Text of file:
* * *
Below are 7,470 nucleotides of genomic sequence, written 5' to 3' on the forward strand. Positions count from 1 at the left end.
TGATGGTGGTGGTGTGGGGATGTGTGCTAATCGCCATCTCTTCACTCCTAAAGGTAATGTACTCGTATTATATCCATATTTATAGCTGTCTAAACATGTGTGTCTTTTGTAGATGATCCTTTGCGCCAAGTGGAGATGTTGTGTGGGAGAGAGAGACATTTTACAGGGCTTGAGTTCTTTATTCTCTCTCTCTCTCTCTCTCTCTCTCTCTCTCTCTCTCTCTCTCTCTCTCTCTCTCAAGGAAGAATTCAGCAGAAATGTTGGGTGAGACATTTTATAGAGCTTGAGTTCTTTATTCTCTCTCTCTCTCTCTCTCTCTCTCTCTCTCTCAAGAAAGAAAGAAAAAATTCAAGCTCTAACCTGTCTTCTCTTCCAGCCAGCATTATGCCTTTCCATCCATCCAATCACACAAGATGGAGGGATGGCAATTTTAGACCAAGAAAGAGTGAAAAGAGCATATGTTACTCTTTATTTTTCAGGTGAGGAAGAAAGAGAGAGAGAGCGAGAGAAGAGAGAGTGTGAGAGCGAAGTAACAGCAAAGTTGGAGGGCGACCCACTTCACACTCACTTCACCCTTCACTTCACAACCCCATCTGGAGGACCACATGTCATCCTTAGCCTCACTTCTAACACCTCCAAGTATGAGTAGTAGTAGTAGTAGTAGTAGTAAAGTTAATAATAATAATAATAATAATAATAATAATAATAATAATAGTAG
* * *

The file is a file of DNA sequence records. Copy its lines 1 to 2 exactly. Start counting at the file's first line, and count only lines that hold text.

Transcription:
Below are 7,470 nucleotides of genomic sequence, written 5' to 3' on the forward strand. Positions count from 1 at the left end.
TGATGGTGGTGGTGTGGGGATGTGTGCTAATCGCCATCTCTTCACTCCTAAAGGTAATGTACTCGTATTATATCCATATTTATAGCTGTCTAAACATGTGTGTCTTTTGTAGATGATCCTTTGCGCCAAGTGGAGATGTTGTGTGGGAGAGAGAGACATTTTACAGGGCTTGAGTTCTTTATTCTCTCTCTCTCTCTCTCTCTCTCTCTCTCTCTCTCTCTCTCTCTCTCTCTCTCTCAAGGAAGAATTCAGCAGAAATGTTGGGTGAGACATTTTATAGAGCTTGAGTTCTTTATTCTCTCTCTCTCTCTCTCTCTCTCTCTCTCTCTCAAGAAAGAAAGAAAAAATTCAAGCTCTAACCTGTCTTCTCTTCCAGCCAGCATTATGCCTTTCCATCCATCCAATCACACAAGATGGAGGGATGGCAATTTTAGACCAAGAAAGAGTGAAAAGAGCATATGTTACTCTTTATTTTTCAGGTGAGGAAGAAAGAGAGAGAGAGCGAGAGAAGAGAGAGTGTGAGAGCGAAGTAACAGCAAAGTTGGAGGGCGACCCACTTCACACTCACTTCACCCTTCACTTCACAACCCCATCTGGAGGACCACATGTCATCCTTAGCCTCACTTCTAACACCTCCAAGTATGAGTAGTAGTAGTAGTAGTAGTAGTAAAGTTAATAATAATAATAATAATAATAATAATAATAATAATAATAGTAG